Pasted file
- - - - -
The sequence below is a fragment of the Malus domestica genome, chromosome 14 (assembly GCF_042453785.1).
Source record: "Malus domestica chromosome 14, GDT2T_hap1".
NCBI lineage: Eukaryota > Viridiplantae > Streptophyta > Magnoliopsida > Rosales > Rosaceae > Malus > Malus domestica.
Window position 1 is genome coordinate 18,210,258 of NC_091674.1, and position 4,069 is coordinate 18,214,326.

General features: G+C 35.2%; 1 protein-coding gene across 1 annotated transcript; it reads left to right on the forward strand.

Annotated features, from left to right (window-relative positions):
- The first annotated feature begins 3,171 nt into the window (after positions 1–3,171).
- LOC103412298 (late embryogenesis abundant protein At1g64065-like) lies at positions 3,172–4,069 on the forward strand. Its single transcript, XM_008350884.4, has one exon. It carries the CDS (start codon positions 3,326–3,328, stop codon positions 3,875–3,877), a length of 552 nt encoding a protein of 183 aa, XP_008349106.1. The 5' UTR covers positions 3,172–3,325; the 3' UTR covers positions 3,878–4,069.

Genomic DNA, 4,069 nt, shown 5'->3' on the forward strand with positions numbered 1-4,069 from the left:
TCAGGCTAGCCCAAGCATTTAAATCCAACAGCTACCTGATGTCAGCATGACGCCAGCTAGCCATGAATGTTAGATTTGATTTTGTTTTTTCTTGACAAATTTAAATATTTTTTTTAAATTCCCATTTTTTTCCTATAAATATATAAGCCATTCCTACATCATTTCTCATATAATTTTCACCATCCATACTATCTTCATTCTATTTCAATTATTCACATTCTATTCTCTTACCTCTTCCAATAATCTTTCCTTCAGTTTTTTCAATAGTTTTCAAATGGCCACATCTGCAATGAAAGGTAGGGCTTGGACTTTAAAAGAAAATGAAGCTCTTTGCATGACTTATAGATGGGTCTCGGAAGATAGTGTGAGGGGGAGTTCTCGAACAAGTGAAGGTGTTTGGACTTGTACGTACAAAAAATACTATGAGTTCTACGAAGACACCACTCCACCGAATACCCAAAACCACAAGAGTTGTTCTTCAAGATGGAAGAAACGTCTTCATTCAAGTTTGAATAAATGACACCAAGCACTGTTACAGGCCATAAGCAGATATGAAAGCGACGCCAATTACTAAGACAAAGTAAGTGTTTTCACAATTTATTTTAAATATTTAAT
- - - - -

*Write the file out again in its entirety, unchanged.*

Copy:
The sequence below is a fragment of the Malus domestica genome, chromosome 14 (assembly GCF_042453785.1).
Source record: "Malus domestica chromosome 14, GDT2T_hap1".
NCBI lineage: Eukaryota > Viridiplantae > Streptophyta > Magnoliopsida > Rosales > Rosaceae > Malus > Malus domestica.
Window position 1 is genome coordinate 18,210,258 of NC_091674.1, and position 4,069 is coordinate 18,214,326.

General features: G+C 35.2%; 1 protein-coding gene across 1 annotated transcript; it reads left to right on the forward strand.

Annotated features, from left to right (window-relative positions):
- The first annotated feature begins 3,171 nt into the window (after positions 1–3,171).
- LOC103412298 (late embryogenesis abundant protein At1g64065-like) lies at positions 3,172–4,069 on the forward strand. Its single transcript, XM_008350884.4, has one exon. It carries the CDS (start codon positions 3,326–3,328, stop codon positions 3,875–3,877), a length of 552 nt encoding a protein of 183 aa, XP_008349106.1. The 5' UTR covers positions 3,172–3,325; the 3' UTR covers positions 3,878–4,069.

Genomic DNA, 4,069 nt, shown 5'->3' on the forward strand with positions numbered 1-4,069 from the left:
TCAGGCTAGCCCAAGCATTTAAATCCAACAGCTACCTGATGTCAGCATGACGCCAGCTAGCCATGAATGTTAGATTTGATTTTGTTTTTTCTTGACAAATTTAAATATTTTTTTTAAATTCCCATTTTTTTCCTATAAATATATAAGCCATTCCTACATCATTTCTCATATAATTTTCACCATCCATACTATCTTCATTCTATTTCAATTATTCACATTCTATTCTCTTACCTCTTCCAATAATCTTTCCTTCAGTTTTTTCAATAGTTTTCAAATGGCCACATCTGCAATGAAAGGTAGGGCTTGGACTTTAAAAGAAAATGAAGCTCTTTGCATGACTTATAGATGGGTCTCGGAAGATAGTGTGAGGGGGAGTTCTCGAACAAGTGAAGGTGTTTGGACTTGTACGTACAAAAAATACTATGAGTTCTACGAAGACACCACTCCACCGAATACCCAAAACCACAAGAGTTGTTCTTCAAGATGGAAGAAACGTCTTCATTCAAGTTTGAATAAATGACACCAAGCACTGTTACAGGCCATAAGCAGATATGAAAGCGACGCCAATTACTAAGACAAAGTAAGTGTTTTCACAATTTATTTTAAATATTTAAT